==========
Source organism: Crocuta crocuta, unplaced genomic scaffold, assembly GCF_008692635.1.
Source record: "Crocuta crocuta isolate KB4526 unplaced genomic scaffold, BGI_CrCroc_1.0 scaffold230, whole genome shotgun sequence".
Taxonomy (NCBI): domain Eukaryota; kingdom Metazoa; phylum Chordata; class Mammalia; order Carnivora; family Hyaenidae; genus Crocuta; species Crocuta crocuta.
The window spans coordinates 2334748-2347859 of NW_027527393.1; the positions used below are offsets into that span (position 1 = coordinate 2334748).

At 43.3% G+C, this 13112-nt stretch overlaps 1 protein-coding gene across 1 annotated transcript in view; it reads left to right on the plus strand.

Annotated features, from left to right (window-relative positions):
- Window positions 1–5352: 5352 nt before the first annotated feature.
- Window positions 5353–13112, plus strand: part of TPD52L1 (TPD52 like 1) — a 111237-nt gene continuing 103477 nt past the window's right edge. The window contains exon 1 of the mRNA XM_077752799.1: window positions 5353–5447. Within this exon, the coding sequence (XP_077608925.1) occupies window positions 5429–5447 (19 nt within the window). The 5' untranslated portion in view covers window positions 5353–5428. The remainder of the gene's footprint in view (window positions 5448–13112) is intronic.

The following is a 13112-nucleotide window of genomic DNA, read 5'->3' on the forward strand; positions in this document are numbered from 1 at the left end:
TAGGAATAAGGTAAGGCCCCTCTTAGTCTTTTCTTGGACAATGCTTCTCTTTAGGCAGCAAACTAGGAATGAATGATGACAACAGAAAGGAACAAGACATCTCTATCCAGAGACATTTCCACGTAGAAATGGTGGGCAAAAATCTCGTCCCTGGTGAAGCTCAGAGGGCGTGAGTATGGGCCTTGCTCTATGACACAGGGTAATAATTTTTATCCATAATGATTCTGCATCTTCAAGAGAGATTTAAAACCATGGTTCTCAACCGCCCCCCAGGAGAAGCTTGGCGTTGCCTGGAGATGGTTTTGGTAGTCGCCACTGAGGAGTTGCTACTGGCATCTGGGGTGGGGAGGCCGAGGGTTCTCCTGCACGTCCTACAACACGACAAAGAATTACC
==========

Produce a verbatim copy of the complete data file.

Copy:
Source organism: Crocuta crocuta, unplaced genomic scaffold, assembly GCF_008692635.1.
Source record: "Crocuta crocuta isolate KB4526 unplaced genomic scaffold, BGI_CrCroc_1.0 scaffold230, whole genome shotgun sequence".
Taxonomy (NCBI): domain Eukaryota; kingdom Metazoa; phylum Chordata; class Mammalia; order Carnivora; family Hyaenidae; genus Crocuta; species Crocuta crocuta.
The window spans coordinates 2334748-2347859 of NW_027527393.1; the positions used below are offsets into that span (position 1 = coordinate 2334748).

At 43.3% G+C, this 13112-nt stretch overlaps 1 protein-coding gene across 1 annotated transcript in view; it reads left to right on the plus strand.

Annotated features, from left to right (window-relative positions):
- Window positions 1–5352: 5352 nt before the first annotated feature.
- Window positions 5353–13112, plus strand: part of TPD52L1 (TPD52 like 1) — a 111237-nt gene continuing 103477 nt past the window's right edge. The window contains exon 1 of the mRNA XM_077752799.1: window positions 5353–5447. Within this exon, the coding sequence (XP_077608925.1) occupies window positions 5429–5447 (19 nt within the window). The 5' untranslated portion in view covers window positions 5353–5428. The remainder of the gene's footprint in view (window positions 5448–13112) is intronic.

The following is a 13112-nucleotide window of genomic DNA, read 5'->3' on the forward strand; positions in this document are numbered from 1 at the left end:
TAGGAATAAGGTAAGGCCCCTCTTAGTCTTTTCTTGGACAATGCTTCTCTTTAGGCAGCAAACTAGGAATGAATGATGACAACAGAAAGGAACAAGACATCTCTATCCAGAGACATTTCCACGTAGAAATGGTGGGCAAAAATCTCGTCCCTGGTGAAGCTCAGAGGGCGTGAGTATGGGCCTTGCTCTATGACACAGGGTAATAATTTTTATCCATAATGATTCTGCATCTTCAAGAGAGATTTAAAACCATGGTTCTCAACCGCCCCCCAGGAGAAGCTTGGCGTTGCCTGGAGATGGTTTTGGTAGTCGCCACTGAGGAGTTGCTACTGGCATCTGGGGTGGGGAGGCCGAGGGTTCTCCTGCACGTCCTACAACACGACAAAGAATTACC